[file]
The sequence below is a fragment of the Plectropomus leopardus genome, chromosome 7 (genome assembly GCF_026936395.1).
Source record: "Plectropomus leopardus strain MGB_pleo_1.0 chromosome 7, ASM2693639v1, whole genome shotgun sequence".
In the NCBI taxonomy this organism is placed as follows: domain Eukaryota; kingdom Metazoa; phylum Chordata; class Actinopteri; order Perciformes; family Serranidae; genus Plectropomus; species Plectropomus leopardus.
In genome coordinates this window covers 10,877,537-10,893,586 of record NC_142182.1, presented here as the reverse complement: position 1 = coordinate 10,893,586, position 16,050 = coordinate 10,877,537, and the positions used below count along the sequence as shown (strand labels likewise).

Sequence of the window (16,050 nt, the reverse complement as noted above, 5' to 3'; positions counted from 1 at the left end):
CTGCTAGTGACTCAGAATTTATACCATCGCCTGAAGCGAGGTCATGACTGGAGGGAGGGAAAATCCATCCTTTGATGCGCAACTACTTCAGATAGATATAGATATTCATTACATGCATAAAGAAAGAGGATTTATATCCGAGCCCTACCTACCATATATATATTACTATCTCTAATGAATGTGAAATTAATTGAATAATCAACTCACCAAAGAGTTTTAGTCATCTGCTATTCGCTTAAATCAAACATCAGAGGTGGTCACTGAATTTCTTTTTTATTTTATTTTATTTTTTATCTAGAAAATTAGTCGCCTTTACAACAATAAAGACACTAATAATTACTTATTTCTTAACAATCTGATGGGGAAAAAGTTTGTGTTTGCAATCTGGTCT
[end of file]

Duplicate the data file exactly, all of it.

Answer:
The sequence below is a fragment of the Plectropomus leopardus genome, chromosome 7 (genome assembly GCF_026936395.1).
Source record: "Plectropomus leopardus strain MGB_pleo_1.0 chromosome 7, ASM2693639v1, whole genome shotgun sequence".
In the NCBI taxonomy this organism is placed as follows: domain Eukaryota; kingdom Metazoa; phylum Chordata; class Actinopteri; order Perciformes; family Serranidae; genus Plectropomus; species Plectropomus leopardus.
In genome coordinates this window covers 10,877,537-10,893,586 of record NC_142182.1, presented here as the reverse complement: position 1 = coordinate 10,893,586, position 16,050 = coordinate 10,877,537, and the positions used below count along the sequence as shown (strand labels likewise).

Sequence of the window (16,050 nt, the reverse complement as noted above, 5' to 3'; positions counted from 1 at the left end):
CTGCTAGTGACTCAGAATTTATACCATCGCCTGAAGCGAGGTCATGACTGGAGGGAGGGAAAATCCATCCTTTGATGCGCAACTACTTCAGATAGATATAGATATTCATTACATGCATAAAGAAAGAGGATTTATATCCGAGCCCTACCTACCATATATATATTACTATCTCTAATGAATGTGAAATTAATTGAATAATCAACTCACCAAAGAGTTTTAGTCATCTGCTATTCGCTTAAATCAAACATCAGAGGTGGTCACTGAATTTCTTTTTTATTTTATTTTATTTTTTATCTAGAAAATTAGTCGCCTTTACAACAATAAAGACACTAATAATTACTTATTTCTTAACAATCTGATGGGGAAAAAGTTTGTGTTTGCAATCTGGTCT